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Grand Tour organizers reduce number of riders for 2017

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PARIS — Grand Tour organizers have decided to reduce the number of riders at their races in a move aimed at improving safety and increasing competition.

The Tour de France, Giro d’Italia and Spanish Vuelta organizers said in a joint statement Friday that the number of riders per team will decrease to eight, instead of the nine currently at their three-week races.

The decision taken by ASO – which organizes the Tour de France and Vuelta – RCS Sport and one-day races organizers Flanders Classics will come into effect for the 2017 season. It will also see a reduction of riders at the other races they organize, with teams reduced to seven riders instead of eight.

Following a meeting of the international association of cycling race organizers, they said they want to improve safety by reducing traffic on roads and make it more difficult for a team to dominate a race. The numbers of teams per race will remain unchanged.

The organizers believe that reducing the number of riders will help open up the races so that they are less controlled. Three-time Tour de France champion Chris Froome’s Sky Team has been the dominant team in the peloton recently, locking down the race in the mountains and reducing suspense at cycling’s biggest race.

“This decision responds to two-pronged objective: the first being to improve the safety conditions for the riders with a smaller peloton on roads equipped with more and more street furniture,” the organizers said in their statement. “The second, which is a fortunate consequence of the first, is to make it more difficult to dominate a race as well as enhance conditions for events to offer better racing for cycling fans.”

2019 Tour will honor 1st victory of 5-time champion Merckx

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BRUSSELS (AP) The start of the 2019 Tour de France will be all about honoring Eddy Merckx in his hometown of Brussels.

Merckx, known as “The Cannibal” for his ferocious taste for victory, won the first of his five Tours in 1969. Half a century later, the Belgian great still sees it as one of the major accomplishments for a cyclist generally considered to be the greatest ever.

“I wore the yellow jersey 96 times. It is the best memory of my career. It still gives me goosebumps,” Merckx said during Tuesday’s presentation of the Grand Depart – the opening weekend of the three-week Tour.

Merckx also won a record 34 Tour stages and is among four riders who won the Tour a record five times. French riders Jacques Anquetil and Bernard Hinault, and Spanish great Miguel Indurain are the others.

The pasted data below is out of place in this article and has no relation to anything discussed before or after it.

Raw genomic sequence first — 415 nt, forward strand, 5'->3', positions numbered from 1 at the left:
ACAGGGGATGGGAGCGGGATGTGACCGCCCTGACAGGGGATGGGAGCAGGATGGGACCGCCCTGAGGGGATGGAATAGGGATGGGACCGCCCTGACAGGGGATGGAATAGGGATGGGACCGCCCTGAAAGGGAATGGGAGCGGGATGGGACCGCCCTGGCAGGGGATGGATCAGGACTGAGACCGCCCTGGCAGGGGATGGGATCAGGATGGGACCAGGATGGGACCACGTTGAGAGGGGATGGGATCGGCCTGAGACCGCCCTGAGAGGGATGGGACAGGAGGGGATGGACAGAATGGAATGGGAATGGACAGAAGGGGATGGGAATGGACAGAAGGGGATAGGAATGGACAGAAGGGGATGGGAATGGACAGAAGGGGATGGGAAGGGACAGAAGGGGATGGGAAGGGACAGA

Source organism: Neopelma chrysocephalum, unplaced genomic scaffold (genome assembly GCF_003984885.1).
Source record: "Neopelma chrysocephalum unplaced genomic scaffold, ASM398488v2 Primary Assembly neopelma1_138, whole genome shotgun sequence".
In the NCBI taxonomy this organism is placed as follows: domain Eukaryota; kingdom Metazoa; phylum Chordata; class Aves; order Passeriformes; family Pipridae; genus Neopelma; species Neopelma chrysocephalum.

Tour organizers said it will be the second time the race will set off from the Belgian capital, which hosted the race’s Grand Depart in 1958.

The 2019 race will also mark 100 years since the race leader’s yellow jersey was created.

When it comes to the first two stages on July 6-7, the iconic Wall of Geraardsbergen climb should take center stage.

The 192-kilometer (119-mile) first stage of the Tour will have the Wall, for decades the toughest climb in the Ronde of Flanders classic. The Wall will come early but the stage, which makes a big loop south of Brussels, is still set up for a sprint finish close to the royal palace.

It will also have its stretch of famed Flemish cobblestones and will pass through the hometown of soccer player Eden Hazard.

The second stage will be a 28-kilometer team time trial through the Belgian capital along its wide-open boulevards. The riders will also pass by St. Pieters-Woluwe in suburban Brussels, where Merckx lived as a child and where he got to pull on his first yellow jersey.

From Brussels, it is an easy trek south into nearby France for the rest of the race.

Peter Sagan wins prelude to Tour Down Under

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ADELAIDE, Australia — Three-time world road racing champion Peter Sagan of Slovakia made an outstanding start to the 2018 cycling season Sunday when he won the People’s Choice Classic, a prelude to the first World Tour event of the season, the Tour Down Under.

Sagan beat star sprinters Andre Greipel of Germany and Caleb Ewan of Australia in a bunch sprint to win the 50.6 kilometer (31.4 mile) race over 22 laps of a street course in central Adelaide.

The win means Sagan will wear the tour leader’s ocher jersey in the first stage of the six stage Tour Down Under on Tuesday. Sunday’s race does not count toward general classification.

Ewan won the race in each of the past two years and Greipel is the only three-time winner. The 132-strong field that lined up for the race Sunday included seven former winners.